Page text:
Machine-assisted Metadata Generation and New Resource Discovery: Software and Services


  • Steve Mitchell



Research and other libraries are priceless given that they hold, organize and provide sensible, generally open, access to many of the treasures of knowledge of our species. Especially when mass media, popular culture and/or governmental information flows fail in making available the objective and relevant information needed to enable us to make informed decisions about our lives, businesses or planet, libraries usually will provide the information needed. As both a first and last refuge for knowledge, libraries could come to play an increasingly expansive and critical role in society, given this need, if we can develop and better keep pace with the expanding role of technology in scholarly and educational communication and information access. Librarians and the technological directions we choose to develop and/or follow are more important, on a societal scale, than most us think. Libraries and related services are not inexpensive to develop and maintain, though, and, with the information boom that both preceded (in print resources) and continues to follow the advent of the Web (in both print and digital resources), are not keeping up with the large numbers of significant information resources being produced. Therefore an important contribution to help enable libraries work better and have more impact on a more expansive scale is the development and judicious use of machine–assistance related software, technologies and services which amplify collection building expertise in library collection building. Discussed in this article are two projects in this area.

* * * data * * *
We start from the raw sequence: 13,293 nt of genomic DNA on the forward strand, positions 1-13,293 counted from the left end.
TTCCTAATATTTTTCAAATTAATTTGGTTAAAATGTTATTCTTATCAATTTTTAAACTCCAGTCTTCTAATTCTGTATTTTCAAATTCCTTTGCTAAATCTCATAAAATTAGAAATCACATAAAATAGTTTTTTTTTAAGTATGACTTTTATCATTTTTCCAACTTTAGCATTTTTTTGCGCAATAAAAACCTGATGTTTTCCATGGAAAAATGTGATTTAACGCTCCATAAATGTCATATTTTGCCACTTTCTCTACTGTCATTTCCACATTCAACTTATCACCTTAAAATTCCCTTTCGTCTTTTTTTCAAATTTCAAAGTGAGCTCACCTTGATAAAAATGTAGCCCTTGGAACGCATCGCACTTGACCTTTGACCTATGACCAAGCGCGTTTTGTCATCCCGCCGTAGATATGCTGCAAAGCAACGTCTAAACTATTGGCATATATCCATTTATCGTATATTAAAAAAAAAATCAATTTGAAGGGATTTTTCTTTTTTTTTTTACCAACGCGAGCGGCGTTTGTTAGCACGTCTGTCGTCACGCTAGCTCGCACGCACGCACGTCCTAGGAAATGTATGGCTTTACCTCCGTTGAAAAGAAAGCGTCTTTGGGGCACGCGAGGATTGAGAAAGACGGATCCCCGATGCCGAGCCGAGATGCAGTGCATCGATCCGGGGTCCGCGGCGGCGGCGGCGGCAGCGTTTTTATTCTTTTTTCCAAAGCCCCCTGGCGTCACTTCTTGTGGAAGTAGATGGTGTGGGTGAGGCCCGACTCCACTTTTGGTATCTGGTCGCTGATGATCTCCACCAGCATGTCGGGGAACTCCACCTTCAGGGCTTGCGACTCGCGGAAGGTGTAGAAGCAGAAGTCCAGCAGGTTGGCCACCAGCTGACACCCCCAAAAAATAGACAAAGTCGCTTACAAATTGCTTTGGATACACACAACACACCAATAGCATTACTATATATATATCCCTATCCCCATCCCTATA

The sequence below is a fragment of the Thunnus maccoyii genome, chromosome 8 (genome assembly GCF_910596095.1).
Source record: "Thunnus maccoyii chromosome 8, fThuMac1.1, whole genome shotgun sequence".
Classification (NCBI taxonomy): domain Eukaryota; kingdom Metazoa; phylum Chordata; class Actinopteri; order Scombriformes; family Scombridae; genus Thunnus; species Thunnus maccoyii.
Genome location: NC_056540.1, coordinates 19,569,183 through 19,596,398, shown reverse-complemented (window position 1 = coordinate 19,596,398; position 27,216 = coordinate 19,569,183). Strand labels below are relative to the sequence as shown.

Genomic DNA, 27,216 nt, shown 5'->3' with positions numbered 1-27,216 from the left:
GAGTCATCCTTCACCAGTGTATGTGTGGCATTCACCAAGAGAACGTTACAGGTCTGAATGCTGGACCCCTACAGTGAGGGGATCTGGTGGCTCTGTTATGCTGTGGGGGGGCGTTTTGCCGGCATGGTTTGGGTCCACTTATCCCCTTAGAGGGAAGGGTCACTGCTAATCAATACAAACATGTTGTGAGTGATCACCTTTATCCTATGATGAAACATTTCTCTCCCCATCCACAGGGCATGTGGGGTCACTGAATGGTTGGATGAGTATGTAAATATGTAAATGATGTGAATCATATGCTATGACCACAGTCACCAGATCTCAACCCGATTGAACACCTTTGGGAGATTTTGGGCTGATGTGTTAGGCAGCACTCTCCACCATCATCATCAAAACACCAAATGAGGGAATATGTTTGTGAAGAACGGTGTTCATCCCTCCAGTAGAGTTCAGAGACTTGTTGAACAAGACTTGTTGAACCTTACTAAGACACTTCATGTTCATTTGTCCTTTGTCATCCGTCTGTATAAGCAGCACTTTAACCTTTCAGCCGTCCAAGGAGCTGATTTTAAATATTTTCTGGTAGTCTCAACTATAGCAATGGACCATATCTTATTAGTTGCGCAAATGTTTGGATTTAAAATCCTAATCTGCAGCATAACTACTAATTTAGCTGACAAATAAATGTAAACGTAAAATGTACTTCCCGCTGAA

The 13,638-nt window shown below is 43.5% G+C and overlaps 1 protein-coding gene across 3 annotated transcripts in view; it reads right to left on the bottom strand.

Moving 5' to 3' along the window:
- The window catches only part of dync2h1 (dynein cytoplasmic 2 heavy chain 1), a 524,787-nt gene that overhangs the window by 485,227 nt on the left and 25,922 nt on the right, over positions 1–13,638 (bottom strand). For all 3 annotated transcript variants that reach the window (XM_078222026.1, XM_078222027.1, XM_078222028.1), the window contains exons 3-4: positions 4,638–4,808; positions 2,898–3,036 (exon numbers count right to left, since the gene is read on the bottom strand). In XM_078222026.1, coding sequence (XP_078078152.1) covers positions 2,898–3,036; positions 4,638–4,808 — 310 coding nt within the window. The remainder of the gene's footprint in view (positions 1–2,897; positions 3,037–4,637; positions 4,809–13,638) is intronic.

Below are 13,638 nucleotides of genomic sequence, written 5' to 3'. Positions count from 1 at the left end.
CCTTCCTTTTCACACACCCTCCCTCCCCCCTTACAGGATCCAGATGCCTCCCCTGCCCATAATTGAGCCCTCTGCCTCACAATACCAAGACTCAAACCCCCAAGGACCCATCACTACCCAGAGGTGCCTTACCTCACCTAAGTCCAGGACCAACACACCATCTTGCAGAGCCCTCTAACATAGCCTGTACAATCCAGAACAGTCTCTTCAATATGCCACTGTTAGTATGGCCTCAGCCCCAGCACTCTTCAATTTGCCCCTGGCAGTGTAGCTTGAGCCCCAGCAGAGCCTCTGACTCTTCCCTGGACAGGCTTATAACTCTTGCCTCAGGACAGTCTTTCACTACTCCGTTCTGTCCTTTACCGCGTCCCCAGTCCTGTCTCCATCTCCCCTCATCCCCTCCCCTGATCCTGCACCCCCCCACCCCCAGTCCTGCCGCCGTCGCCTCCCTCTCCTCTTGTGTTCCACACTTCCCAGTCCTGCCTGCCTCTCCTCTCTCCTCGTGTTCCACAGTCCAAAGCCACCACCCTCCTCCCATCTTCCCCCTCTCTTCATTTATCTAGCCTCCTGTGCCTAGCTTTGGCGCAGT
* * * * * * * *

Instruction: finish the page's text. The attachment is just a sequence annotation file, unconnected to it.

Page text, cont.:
How to Cite

Mitchell, S. (2006). Machine-assisted Metadata Generation and New Resource Discovery: Software and Services. First Monday, 11(8).